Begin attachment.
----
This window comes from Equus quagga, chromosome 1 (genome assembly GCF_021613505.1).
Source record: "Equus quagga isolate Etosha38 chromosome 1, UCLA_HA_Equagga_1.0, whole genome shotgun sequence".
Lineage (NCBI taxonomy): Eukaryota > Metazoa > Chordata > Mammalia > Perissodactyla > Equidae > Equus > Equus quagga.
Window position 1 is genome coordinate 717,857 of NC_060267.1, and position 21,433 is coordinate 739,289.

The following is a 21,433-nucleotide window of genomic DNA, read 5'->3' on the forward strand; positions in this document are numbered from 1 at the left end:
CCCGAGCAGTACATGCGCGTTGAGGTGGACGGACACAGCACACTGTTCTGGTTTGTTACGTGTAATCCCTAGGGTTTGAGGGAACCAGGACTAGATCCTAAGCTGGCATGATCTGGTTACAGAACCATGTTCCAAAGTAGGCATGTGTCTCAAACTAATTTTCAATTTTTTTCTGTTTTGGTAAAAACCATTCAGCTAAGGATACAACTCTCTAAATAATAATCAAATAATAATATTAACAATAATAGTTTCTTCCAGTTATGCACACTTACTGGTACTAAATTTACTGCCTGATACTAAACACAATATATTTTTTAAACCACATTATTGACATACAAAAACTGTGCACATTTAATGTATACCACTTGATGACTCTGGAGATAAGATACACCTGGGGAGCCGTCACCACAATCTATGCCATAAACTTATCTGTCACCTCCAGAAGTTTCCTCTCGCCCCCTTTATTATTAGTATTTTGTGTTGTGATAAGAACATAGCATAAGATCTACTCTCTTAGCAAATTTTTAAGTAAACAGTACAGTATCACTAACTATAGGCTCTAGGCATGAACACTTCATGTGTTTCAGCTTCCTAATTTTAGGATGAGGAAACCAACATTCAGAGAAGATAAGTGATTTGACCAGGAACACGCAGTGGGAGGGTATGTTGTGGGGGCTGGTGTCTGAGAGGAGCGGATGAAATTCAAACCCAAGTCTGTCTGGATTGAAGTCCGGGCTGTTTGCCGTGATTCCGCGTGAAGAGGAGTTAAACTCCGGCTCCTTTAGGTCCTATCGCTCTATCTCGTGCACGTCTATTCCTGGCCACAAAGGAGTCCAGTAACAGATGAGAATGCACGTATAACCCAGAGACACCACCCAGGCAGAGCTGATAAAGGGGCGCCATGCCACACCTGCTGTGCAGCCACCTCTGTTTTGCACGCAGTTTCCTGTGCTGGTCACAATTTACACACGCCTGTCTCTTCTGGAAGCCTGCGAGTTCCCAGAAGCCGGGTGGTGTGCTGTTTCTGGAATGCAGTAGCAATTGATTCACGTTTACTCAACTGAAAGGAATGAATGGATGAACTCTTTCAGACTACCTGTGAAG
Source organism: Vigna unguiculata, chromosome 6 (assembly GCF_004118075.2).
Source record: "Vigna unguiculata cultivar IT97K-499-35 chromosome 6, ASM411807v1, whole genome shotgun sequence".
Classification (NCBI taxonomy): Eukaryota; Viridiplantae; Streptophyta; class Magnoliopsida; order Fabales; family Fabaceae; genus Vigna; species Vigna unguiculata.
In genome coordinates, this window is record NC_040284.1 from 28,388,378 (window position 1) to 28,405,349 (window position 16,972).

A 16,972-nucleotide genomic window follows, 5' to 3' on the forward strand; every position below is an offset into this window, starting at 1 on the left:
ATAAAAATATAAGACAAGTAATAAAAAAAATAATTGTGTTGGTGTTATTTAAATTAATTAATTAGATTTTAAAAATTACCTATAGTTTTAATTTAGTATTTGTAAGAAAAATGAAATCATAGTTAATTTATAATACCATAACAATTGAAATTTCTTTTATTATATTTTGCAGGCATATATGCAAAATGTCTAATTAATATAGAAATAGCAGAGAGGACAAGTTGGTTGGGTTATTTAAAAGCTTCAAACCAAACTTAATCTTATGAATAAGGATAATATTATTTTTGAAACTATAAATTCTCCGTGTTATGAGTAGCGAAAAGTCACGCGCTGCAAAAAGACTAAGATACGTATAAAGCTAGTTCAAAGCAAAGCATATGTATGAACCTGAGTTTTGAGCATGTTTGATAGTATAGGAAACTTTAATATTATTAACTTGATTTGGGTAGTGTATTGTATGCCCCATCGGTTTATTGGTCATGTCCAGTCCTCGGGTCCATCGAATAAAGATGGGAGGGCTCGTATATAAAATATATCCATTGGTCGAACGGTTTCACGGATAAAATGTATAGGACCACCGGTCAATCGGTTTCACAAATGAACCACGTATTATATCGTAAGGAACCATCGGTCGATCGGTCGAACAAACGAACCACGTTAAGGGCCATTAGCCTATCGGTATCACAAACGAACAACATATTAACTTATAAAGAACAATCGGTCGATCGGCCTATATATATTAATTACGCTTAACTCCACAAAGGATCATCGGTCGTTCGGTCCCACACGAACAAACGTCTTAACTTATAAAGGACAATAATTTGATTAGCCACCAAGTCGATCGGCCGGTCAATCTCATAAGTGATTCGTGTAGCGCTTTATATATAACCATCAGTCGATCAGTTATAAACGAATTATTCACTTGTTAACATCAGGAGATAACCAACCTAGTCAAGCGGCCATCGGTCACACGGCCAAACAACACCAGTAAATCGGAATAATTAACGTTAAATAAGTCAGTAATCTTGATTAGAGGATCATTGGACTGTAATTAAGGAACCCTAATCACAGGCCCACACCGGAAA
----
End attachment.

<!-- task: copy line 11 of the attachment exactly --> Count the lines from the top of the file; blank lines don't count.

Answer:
A 16,972-nucleotide genomic window follows, 5' to 3' on the forward strand; every position below is an offset into this window, starting at 1 on the left: